Technical Highlight - September 2013
Short description: A combination of systems approaches reveals how Salmonella displaces commensal gut bacteria to establish infections.
Gastrointestinal infection by Salmonella enterica is a common form of food poisoning and a considerable public health concern. However, its pathogenic mechanism has been difficult to study in animal models, and there is little information on how Salmonella inoculation affects the endogenous microbiome. While commensal microbiota are known to serve a protective function—a phenomenon known as colonization resistance—the relevant interactions between resident and pathogenic bacteria are not clearly understood.
Now, Adkins and colleagues (Program for the Characterization of Secreted Effector Proteins) describe a combination of systems approaches that reveals how these pathogens compete with and displace commensal gut bacteria during infection. Using a mouse strain that is susceptible to gastrointestinal infection (unlike most research strains), the authors show that Salmonella enterica serovar Typhimurium induces inflammation and exploits the associated detrimental effects on the commensal gut population.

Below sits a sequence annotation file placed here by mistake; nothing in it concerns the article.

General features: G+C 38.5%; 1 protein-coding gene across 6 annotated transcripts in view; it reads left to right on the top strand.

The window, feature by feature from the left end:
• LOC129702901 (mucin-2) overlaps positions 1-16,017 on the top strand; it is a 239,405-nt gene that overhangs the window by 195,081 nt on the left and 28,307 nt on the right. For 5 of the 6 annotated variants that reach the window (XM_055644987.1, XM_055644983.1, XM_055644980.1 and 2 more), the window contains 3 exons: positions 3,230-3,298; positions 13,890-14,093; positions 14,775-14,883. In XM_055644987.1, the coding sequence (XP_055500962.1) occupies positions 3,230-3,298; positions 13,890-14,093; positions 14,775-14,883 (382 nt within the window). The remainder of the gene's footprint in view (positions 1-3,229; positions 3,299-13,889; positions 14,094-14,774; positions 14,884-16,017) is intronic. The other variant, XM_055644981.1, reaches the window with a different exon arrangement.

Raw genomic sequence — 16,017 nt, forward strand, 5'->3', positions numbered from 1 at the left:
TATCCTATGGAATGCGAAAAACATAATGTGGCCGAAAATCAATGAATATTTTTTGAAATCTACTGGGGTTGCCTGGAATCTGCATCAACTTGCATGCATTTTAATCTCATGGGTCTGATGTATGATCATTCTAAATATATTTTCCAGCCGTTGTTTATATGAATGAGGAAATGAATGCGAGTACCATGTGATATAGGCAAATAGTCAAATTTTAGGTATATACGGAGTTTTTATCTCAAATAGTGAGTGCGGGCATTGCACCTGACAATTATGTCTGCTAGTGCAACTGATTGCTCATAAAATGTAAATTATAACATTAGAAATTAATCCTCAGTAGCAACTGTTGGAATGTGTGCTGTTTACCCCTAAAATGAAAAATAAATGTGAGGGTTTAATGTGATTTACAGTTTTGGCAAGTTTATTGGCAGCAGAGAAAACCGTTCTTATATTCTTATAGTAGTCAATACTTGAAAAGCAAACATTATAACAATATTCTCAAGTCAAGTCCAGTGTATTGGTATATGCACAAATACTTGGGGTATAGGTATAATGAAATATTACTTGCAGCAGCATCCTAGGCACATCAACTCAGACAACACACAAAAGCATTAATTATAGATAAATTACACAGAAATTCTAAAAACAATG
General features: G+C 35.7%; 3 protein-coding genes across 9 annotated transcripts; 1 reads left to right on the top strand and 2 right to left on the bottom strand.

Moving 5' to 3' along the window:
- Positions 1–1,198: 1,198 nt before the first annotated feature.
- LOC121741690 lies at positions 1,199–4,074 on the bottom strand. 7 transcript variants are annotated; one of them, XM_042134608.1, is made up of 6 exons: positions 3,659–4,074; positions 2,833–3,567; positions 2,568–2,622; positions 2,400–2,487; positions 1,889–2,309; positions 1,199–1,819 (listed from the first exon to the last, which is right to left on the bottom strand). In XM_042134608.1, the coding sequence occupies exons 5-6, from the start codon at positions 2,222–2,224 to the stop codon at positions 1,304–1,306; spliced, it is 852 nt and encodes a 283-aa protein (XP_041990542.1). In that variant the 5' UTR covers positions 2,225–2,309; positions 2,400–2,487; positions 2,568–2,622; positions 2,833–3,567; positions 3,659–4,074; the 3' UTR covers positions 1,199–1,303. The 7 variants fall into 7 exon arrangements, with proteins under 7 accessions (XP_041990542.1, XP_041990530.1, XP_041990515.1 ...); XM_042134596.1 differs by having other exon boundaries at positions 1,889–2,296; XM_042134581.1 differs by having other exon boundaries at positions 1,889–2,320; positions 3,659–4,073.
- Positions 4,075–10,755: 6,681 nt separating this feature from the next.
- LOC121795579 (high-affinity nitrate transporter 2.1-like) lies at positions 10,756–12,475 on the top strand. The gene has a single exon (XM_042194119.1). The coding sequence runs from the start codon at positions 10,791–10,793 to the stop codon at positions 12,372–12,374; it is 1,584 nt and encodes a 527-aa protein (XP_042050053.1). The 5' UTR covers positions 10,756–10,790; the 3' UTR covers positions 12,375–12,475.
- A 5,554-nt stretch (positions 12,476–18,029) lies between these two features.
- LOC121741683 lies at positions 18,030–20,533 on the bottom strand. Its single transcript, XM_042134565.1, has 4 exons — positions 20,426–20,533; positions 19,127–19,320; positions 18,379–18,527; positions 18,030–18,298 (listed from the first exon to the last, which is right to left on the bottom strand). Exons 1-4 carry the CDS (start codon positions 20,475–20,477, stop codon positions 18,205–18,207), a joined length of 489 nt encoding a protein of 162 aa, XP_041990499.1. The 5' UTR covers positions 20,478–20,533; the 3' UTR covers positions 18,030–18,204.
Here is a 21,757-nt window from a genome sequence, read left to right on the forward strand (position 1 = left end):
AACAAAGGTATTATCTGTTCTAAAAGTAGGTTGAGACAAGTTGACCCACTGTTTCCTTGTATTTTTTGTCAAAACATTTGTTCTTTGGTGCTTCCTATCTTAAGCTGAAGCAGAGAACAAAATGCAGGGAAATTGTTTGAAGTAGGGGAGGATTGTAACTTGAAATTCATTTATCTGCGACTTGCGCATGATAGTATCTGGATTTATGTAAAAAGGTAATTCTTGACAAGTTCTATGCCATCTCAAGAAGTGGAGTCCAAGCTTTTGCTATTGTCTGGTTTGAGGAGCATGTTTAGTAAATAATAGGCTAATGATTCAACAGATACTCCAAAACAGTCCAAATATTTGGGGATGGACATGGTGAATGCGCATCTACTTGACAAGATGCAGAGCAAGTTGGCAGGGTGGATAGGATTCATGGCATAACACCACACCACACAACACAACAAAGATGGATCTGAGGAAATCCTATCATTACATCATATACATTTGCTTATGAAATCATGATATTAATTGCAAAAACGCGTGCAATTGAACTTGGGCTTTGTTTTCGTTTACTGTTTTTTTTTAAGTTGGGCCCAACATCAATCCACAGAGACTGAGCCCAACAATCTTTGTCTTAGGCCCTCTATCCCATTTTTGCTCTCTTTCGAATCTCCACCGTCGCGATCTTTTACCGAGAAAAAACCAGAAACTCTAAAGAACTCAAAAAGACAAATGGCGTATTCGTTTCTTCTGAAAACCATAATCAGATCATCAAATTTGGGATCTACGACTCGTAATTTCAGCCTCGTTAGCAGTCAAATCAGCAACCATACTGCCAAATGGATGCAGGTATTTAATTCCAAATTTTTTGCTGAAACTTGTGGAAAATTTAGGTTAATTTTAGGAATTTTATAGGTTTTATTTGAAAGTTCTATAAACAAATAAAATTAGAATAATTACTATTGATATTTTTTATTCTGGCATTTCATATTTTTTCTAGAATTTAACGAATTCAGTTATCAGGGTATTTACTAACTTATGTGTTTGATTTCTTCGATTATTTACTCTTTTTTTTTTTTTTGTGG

Mice were orally inoculated with Salmonella, and fecal samples collected over the course of infection were subjected to genomic, proteomic, glycomic and metabolomic analyses to monitor changes in organismal populations, sugars, metabolites and the host response concurrently.
Intestinal inflammation was revealed by changes in host immune factor expression, and an increase in proteins derived from Salmonella was accompanied by a concomitant decrease in microbiota-specific proteins, suggesting that the infection stimulates an immune response that disrupts the commensal population. Reciprocal changes in the bacterial populations were confirmed by 16s rDNA sequencing, which showed that Salmonella proliferates at the expense of multiple endogenous microorganisms. The combined changes in gut environment and its resident bacterial populations alter the metabolite profile of the intestine, as evidenced by the accumulation of sugars such as lactose and melibiose, which are readily digested by commensal enterics, but poorly metabolized by Salmonella. Conversely, Salmonella proteins involved in ethanolamine metabolism were observed, consistent with the pathogen's capacity for anaerobic growth, an advantage not shared by its fermentative competitors. Salmonella also profits from the altered environment by consuming fucose, which becomes more abundant in the infected gut.
This novel 'pan-omics' approach reveals that a complex network of interdependent changes in both bacterial populations and gut environment determines the success of Salmonella infection, and clearly illustrates how concurrently monitoring multiple parameters can provide the global view required to elucidate dynamic biological processes.
B.L. Deatherage Kaiser et al. A Multi-Omic View of Host-Pathogen-Commensal Interplay in Salmonella-Mediated Intestinal Infection.
PLoS ONE 8, e67155 (2013). doi:10.1371/journal.pone.0067155